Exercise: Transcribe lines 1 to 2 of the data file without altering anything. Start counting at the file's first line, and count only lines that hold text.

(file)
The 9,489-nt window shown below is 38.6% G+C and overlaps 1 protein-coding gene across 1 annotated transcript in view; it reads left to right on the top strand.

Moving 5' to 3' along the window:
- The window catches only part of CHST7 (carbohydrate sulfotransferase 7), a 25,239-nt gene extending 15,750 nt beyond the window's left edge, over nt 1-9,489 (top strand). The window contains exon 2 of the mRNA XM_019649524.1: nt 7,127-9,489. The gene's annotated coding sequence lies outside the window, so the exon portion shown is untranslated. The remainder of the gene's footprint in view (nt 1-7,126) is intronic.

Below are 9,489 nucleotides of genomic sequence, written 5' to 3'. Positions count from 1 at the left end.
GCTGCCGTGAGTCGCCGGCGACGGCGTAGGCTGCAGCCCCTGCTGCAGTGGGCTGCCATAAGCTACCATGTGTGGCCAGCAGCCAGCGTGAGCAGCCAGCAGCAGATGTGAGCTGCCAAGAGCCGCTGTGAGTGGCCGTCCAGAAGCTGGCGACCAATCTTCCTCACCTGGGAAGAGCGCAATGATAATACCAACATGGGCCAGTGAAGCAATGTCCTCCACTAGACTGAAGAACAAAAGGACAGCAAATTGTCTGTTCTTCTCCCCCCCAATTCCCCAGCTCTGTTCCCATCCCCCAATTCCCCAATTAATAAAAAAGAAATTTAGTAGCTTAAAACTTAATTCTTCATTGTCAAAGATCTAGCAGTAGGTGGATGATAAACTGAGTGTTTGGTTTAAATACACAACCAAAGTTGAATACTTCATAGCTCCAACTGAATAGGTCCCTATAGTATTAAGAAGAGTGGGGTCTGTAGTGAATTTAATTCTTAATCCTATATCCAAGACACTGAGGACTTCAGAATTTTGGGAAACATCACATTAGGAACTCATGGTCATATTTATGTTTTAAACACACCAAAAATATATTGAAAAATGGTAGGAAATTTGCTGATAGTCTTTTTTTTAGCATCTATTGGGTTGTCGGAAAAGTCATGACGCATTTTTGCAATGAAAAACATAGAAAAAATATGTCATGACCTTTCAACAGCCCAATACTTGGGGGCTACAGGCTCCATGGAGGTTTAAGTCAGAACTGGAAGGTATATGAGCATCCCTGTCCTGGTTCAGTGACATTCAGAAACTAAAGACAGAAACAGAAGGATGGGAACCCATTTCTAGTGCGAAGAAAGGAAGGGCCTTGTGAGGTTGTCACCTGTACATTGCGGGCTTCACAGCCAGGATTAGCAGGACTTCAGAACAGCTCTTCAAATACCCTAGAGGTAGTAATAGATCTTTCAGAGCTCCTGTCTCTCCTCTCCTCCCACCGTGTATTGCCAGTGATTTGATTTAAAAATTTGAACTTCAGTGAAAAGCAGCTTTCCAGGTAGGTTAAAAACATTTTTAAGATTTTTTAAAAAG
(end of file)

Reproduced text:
The 9,489-nt window shown below is 38.6% G+C and overlaps 1 protein-coding gene across 1 annotated transcript in view; it reads left to right on the top strand.

Moving 5' to 3' along the window: